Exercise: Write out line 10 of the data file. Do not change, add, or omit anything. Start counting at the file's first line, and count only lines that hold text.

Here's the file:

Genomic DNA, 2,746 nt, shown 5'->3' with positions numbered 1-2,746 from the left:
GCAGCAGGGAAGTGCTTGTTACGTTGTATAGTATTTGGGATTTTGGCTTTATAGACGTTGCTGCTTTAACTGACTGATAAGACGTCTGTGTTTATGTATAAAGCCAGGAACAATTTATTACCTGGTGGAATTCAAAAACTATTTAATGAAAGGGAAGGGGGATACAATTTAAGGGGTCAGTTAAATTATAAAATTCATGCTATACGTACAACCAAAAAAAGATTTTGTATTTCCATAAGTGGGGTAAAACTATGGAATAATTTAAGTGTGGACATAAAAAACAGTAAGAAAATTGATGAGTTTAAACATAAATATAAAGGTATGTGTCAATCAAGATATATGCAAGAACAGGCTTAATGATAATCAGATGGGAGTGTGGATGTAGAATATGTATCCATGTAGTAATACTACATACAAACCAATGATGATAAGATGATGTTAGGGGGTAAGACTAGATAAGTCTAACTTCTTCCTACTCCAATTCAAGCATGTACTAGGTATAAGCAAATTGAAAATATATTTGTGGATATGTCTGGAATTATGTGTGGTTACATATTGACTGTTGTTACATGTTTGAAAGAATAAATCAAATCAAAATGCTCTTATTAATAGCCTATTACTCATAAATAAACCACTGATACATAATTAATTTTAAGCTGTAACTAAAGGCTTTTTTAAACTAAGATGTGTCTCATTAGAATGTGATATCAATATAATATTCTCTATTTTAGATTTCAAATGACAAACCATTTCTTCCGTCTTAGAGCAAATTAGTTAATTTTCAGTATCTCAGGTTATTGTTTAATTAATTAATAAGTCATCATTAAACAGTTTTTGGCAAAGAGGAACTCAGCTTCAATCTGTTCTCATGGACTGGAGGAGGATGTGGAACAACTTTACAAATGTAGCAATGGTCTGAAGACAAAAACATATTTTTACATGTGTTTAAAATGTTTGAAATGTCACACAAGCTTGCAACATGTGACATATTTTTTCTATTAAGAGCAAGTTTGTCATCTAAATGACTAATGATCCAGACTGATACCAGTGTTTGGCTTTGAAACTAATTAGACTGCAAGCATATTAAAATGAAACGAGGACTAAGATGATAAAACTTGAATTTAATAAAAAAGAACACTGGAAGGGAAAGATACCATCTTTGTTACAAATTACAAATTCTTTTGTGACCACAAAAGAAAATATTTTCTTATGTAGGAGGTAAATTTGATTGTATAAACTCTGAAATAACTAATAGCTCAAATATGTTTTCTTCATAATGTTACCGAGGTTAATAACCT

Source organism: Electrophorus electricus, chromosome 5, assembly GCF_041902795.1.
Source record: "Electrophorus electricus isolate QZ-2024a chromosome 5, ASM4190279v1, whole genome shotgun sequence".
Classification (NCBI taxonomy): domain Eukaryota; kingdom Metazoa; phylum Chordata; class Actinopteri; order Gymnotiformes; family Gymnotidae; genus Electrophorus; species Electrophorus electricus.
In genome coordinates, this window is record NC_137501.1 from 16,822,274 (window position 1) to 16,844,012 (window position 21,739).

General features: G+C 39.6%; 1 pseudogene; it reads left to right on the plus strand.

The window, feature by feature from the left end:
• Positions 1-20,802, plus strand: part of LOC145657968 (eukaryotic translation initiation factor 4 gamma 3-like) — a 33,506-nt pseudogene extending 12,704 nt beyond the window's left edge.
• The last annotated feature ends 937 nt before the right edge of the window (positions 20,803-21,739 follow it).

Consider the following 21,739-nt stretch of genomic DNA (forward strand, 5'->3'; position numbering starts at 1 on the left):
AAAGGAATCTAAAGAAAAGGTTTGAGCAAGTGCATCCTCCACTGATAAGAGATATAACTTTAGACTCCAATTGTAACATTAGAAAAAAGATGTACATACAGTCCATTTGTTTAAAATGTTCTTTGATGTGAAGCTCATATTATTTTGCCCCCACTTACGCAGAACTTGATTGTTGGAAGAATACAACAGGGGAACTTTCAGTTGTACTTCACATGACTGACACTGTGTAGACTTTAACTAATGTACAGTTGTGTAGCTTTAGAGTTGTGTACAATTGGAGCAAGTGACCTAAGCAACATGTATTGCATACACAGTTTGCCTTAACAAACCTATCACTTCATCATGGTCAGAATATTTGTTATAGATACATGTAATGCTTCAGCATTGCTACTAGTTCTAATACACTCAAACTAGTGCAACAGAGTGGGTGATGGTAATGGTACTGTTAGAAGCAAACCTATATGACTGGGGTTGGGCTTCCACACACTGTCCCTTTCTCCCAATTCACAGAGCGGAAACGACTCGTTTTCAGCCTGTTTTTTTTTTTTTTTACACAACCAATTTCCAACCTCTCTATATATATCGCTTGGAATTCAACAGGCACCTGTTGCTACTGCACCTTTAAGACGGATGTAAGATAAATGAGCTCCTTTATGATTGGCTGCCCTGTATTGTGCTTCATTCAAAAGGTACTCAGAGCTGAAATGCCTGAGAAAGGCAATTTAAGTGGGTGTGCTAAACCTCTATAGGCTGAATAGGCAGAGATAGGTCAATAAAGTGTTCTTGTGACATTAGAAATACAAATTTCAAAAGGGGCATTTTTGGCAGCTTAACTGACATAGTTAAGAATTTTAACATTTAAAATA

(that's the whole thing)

• The last annotated feature ends 937 nt before the right edge of the window (positions 20,803-21,739 follow it).